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3,200 year old skeleton shows clear traces of cancer
Cancer - a disease of the genes, the development of which can be promoted by UV rays, tobacco smoke, chemicals, chronic infections, increased alcohol consumption and an unhealthy lifestyle with insufficient fruit, vegetables and exercise. Accordingly, the so-called "scourge of humanity", which has become the most common cause of death within the European Union, has so far been regarded as a "modern" disease. But now British researchers have apparently discovered cancer metastases in a 3,200-year-old skeleton, thus providing the latest evidence for the long history of the disease.
So far, cancer has been perceived as a disease of the modern age Up to now, experts and the general public have perceived cancer as a disease of the modern age, caused or promoted by aspects of the "modern" lifestyle such as smoking, excessive alcohol consumption, unbalanced diet and Too little movement. However, researchers from Durham University in the UK and the "British Museum" in London have recently shown that the disease did not develop in the course of modernity, but instead has apparently been around for several thousand years. For example, the archaeologist Michaela Binder from Austria at the English University in Sudan discovered a male skeleton that was more than 3,200 years old and was marked by traces of cancer, something that scientists have never seen before: “Dated to 1200 BC the individual from Amara West in Sudan was identified as one of the earliest people in the world to have suffered from secondary malignant tumors, ”said the researchers in the journal" PLoS One ".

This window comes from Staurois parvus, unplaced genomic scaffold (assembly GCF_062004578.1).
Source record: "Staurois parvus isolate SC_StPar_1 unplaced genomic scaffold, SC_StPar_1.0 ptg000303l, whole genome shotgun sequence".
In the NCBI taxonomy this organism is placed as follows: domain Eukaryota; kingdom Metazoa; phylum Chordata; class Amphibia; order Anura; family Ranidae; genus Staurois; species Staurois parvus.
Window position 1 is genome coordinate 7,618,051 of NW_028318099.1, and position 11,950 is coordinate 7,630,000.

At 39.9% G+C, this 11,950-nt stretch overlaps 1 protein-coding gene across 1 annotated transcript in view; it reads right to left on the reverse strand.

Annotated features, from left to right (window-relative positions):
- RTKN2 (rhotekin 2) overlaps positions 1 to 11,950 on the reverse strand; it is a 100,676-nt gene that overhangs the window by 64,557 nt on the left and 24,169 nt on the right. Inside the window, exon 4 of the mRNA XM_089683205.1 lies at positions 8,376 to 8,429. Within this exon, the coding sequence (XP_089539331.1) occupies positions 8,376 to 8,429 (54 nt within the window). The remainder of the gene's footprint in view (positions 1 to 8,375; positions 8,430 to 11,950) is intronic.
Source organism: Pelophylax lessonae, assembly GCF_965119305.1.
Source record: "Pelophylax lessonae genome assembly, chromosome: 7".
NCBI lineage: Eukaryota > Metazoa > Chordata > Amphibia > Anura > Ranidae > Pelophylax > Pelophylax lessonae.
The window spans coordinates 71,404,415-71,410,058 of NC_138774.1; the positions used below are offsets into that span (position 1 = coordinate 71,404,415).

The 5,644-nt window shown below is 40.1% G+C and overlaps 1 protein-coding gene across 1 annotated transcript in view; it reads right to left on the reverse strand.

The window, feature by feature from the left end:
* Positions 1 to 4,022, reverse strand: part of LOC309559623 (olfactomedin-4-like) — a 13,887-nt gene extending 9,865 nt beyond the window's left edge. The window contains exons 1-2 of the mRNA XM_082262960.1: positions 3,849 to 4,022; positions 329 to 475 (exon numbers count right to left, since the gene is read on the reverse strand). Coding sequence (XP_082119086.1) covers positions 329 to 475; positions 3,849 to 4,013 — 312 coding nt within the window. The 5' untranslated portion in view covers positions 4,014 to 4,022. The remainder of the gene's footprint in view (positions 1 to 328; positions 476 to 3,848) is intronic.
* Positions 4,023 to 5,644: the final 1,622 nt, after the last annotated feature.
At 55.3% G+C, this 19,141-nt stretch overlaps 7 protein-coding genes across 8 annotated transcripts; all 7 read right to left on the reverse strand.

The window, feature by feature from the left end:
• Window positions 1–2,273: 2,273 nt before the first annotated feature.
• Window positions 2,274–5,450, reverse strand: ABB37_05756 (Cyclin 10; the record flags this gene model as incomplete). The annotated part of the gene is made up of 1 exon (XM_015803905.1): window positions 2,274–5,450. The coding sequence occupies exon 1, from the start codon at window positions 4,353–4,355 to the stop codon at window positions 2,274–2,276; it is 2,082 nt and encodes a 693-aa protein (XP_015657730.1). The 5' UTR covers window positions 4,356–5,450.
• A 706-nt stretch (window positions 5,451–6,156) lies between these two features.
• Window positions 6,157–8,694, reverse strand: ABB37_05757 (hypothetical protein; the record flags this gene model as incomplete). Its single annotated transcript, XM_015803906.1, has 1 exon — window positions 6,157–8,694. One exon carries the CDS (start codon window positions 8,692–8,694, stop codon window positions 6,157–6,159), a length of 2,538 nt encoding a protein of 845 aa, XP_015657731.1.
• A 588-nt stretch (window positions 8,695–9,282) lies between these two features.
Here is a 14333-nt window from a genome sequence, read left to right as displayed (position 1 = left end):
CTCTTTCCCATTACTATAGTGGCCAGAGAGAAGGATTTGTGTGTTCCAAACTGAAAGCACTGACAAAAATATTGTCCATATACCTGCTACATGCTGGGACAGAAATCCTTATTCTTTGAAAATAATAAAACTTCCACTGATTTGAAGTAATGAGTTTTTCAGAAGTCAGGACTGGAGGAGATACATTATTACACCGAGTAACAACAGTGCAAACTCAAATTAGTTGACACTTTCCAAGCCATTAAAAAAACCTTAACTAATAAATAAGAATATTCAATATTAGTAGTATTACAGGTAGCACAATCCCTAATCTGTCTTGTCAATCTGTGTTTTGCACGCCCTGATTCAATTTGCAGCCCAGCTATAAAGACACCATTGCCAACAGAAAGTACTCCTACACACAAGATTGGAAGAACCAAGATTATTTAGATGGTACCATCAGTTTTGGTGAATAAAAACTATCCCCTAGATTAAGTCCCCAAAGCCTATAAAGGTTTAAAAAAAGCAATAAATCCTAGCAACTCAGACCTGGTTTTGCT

Findings create new opportunities to study the disease As the scientists report further, the analysis of human remains had revealed slight bone injuries to the man who died at the age of 25 to 35, for which cancer was the only possible cause. The cancer had apparently strained the man, because the examination showed traces of metastases on the clavicles, shoulder blades and cervical vertebrae as well as on the arms, ribs, hip and pelvic bones. On the basis of these findings, research can now continue on the history of the disease, which has not yet been clearly clarified, because even in the example of the skeleton found it is not yet clear what caused the cancer in the young man and whether it actually led to death. “The study draws its strength from modern analytical techniques used for differential diagnosis and from the fact that it is firmly anchored in a well documented archaeological and historical context, providing new insights into the history and antiquity of the disease as well as the underlying ones Causes and the course become possible, ”the researchers conclude. (No)